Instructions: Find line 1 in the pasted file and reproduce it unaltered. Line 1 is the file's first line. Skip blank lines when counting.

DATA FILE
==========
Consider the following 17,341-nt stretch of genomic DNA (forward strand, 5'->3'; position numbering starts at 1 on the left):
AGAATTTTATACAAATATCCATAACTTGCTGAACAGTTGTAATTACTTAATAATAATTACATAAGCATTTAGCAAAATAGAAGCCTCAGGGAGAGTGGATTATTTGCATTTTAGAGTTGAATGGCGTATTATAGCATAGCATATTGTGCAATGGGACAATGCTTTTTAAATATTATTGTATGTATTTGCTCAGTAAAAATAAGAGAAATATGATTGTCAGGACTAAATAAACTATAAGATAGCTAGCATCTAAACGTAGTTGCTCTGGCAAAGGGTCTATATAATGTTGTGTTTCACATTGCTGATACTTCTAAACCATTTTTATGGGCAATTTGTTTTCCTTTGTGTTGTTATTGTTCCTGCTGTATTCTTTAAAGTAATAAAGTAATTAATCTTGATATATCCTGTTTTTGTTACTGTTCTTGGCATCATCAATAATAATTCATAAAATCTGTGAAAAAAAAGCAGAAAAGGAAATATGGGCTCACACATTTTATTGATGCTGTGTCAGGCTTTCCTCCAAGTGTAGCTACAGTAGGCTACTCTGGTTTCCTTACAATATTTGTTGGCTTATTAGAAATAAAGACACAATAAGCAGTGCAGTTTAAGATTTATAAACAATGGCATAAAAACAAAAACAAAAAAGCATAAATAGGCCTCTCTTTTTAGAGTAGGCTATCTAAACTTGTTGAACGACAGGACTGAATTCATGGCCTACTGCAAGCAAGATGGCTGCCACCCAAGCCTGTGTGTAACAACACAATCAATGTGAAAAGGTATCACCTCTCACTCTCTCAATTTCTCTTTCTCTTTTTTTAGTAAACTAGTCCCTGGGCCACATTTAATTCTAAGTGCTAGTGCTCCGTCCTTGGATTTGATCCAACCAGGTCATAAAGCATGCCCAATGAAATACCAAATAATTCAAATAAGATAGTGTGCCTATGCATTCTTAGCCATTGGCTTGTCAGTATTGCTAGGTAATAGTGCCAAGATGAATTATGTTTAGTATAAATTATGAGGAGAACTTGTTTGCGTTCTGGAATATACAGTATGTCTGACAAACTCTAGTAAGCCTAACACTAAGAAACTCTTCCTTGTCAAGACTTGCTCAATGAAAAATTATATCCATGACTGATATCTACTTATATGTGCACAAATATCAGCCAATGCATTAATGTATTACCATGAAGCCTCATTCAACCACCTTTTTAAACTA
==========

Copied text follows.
Consider the following 17,341-nt stretch of genomic DNA (forward strand, 5'->3'; position numbering starts at 1 on the left):